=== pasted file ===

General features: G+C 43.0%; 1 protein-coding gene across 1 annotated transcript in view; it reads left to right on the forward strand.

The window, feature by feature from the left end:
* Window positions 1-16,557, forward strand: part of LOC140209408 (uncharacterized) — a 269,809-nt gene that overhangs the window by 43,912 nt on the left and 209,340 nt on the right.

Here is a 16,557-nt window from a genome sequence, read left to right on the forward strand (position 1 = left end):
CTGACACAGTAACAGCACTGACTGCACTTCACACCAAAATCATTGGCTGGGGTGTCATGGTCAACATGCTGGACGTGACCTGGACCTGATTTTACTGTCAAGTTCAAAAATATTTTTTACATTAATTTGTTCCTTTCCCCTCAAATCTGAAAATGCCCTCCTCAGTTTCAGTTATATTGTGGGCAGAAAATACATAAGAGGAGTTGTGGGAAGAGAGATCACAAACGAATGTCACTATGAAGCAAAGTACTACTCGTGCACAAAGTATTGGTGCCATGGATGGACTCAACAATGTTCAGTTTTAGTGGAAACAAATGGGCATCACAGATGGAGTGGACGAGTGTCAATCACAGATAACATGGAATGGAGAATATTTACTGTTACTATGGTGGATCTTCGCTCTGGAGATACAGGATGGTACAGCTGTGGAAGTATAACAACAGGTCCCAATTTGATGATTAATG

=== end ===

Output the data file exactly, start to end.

General features: G+C 43.0%; 1 protein-coding gene across 1 annotated transcript in view; it reads left to right on the forward strand.

The window, feature by feature from the left end:
* Window positions 1-16,557, forward strand: part of LOC140209408 (uncharacterized) — a 269,809-nt gene that overhangs the window by 43,912 nt on the left and 209,340 nt on the right.

Here is a 16,557-nt window from a genome sequence, read left to right on the forward strand (position 1 = left end):
CTGACACAGTAACAGCACTGACTGCACTTCACACCAAAATCATTGGCTGGGGTGTCATGGTCAACATGCTGGACGTGACCTGGACCTGATTTTACTGTCAAGTTCAAAAATATTTTTTACATTAATTTGTTCCTTTCCCCTCAAATCTGAAAATGCCCTCCTCAGTTTCAGTTATATTGTGGGCAGAAAATACATAAGAGGAGTTGTGGGAAGAGAGATCACAAACGAATGTCACTATGAAGCAAAGTACTACTCGTGCACAAAGTATTGGTGCCATGGATGGACTCAACAATGTTCAGTTTTAGTGGAAACAAATGGGCATCACAGATGGAGTGGACGAGTGTCAATCACAGATAACATGGAATGGAGAATATTTACTGTTACTATGGTGGATCTTCGCTCTGGAGATACAGGATGGTACAGCTGTGGAAGTATAACAACAGGTCCCAATTTGATGATTAATG